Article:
Interest groups to represent include: labor, child care workers, advocates for child health and well being, the aged, the chronically ill, the disabled, manufacturers, local chambers of commerce, the United States Chamber of Commerce, small businesses, large employers and human resources professionals.

The role of the "Senator" could be played by a class visitor with actual policy experiences or by a small group of students assigned to play the "Senator" role. During "lobbying" discussions, the "Senator" should make it clear that both the Senator's time to put into pushing for positions and the public money available for funding programs are scarce resources being allocated among a variety of competing interests and that the "Senator" must keep re-election in mind as well. For example, the "Senator" might say to the feminists that they just haven't been getting the votes out or to business that the "Senator" cannot afford to alienate labor, etc.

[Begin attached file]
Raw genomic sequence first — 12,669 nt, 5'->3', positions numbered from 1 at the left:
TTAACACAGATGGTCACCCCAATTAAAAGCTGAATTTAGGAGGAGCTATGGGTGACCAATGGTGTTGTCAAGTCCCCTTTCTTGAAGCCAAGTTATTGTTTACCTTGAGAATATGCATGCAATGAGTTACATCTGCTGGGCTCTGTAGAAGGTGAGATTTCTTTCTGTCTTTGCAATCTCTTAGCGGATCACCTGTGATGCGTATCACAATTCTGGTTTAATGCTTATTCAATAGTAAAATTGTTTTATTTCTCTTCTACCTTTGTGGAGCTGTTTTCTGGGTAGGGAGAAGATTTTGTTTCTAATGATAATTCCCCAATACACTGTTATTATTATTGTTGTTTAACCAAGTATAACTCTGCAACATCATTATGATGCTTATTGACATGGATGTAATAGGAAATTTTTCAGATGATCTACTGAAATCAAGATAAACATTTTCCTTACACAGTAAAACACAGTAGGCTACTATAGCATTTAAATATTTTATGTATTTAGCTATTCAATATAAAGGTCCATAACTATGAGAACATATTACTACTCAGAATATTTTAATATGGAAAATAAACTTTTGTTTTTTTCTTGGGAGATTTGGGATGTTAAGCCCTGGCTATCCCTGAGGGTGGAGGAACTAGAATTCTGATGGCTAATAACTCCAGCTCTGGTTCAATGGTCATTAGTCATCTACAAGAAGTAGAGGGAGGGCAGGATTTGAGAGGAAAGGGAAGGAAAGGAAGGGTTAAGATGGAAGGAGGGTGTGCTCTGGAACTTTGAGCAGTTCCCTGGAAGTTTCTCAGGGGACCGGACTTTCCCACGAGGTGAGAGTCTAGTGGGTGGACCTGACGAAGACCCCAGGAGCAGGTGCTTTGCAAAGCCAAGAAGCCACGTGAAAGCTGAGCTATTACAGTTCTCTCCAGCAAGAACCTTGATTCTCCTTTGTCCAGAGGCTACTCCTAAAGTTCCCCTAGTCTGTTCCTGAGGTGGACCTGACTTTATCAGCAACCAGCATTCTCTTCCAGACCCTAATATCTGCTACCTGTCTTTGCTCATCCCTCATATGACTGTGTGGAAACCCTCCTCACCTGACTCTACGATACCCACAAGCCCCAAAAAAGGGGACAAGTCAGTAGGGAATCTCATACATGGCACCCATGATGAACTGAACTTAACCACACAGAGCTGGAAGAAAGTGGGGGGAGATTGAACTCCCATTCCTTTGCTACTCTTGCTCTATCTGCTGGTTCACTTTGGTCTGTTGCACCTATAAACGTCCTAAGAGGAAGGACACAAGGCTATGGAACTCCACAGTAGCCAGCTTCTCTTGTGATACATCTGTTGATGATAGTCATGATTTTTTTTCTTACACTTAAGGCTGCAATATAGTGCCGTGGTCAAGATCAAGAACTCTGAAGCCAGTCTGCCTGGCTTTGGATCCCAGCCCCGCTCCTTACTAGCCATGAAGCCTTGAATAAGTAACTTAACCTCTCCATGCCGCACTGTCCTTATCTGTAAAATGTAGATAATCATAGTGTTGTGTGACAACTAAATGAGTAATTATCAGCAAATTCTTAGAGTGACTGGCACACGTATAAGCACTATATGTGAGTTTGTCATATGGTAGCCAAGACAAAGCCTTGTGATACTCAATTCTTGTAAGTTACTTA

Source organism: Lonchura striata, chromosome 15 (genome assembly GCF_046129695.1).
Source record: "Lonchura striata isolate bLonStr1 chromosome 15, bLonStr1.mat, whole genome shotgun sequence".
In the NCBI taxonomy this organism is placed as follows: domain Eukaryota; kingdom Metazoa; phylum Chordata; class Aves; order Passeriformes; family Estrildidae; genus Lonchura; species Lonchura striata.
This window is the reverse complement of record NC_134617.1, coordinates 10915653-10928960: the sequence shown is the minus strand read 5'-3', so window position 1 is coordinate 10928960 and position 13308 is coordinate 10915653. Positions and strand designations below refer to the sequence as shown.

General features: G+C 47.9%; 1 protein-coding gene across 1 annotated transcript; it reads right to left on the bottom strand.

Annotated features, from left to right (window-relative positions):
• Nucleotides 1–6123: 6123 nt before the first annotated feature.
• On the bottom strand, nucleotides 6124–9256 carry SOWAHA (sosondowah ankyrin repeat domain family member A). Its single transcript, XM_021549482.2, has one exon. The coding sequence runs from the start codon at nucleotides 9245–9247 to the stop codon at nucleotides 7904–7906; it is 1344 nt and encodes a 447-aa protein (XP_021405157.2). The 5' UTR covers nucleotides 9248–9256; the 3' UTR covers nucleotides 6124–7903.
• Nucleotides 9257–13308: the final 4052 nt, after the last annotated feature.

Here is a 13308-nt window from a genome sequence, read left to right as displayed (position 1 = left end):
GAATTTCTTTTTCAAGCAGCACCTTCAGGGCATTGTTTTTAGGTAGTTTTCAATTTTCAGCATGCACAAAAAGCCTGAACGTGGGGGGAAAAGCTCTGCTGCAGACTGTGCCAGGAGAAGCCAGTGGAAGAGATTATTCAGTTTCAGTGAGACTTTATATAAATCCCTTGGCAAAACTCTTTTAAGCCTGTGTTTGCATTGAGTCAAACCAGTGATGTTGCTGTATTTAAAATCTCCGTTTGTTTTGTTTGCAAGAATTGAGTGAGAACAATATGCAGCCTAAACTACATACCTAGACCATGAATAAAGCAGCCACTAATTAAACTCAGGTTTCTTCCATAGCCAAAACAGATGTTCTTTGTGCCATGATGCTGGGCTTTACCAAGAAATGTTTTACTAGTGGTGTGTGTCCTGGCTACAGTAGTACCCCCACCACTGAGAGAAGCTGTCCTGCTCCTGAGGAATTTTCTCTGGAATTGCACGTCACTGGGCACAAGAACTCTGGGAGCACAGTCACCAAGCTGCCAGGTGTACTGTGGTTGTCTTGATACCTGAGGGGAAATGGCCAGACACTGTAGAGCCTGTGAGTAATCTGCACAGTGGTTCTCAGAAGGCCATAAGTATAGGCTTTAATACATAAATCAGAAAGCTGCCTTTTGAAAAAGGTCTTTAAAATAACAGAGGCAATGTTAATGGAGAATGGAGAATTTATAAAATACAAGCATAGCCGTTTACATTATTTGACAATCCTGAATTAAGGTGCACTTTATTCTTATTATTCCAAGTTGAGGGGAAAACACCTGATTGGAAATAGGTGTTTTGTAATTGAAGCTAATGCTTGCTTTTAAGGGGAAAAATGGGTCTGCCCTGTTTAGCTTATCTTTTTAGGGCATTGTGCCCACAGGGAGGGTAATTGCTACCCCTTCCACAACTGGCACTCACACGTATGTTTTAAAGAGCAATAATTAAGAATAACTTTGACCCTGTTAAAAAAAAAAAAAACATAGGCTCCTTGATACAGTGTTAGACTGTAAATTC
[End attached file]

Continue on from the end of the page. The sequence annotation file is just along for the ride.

Examples of proposed paid family leave laws can be found on the web site of the National Partnership for Women and Families. The existing California paid family leave law could be used. Or the instructor could simply propose that the existing federal family leave law be amended to require paid leave.

Activity Source: 

Content contributed by Elizabeth Rudd as a Suggested Work and Family Class Activity for the Sloan Networks’ Resources for Teaching section.

Exploring Sex and Gender Roles, A Suggested Work and Family Class Activity

Activity Description: 

To identify the differences between sex and gender, and how these roles affect work and family.


  1. Ask students to list characteristics (traits and behaviors) of the ideal worker in American culture, and write their answers on a flip chart sheet. When finished put the list aside. 
  2. Write the words "sex" and "gender" on the board. Ask students to define and explain the difference between these two words.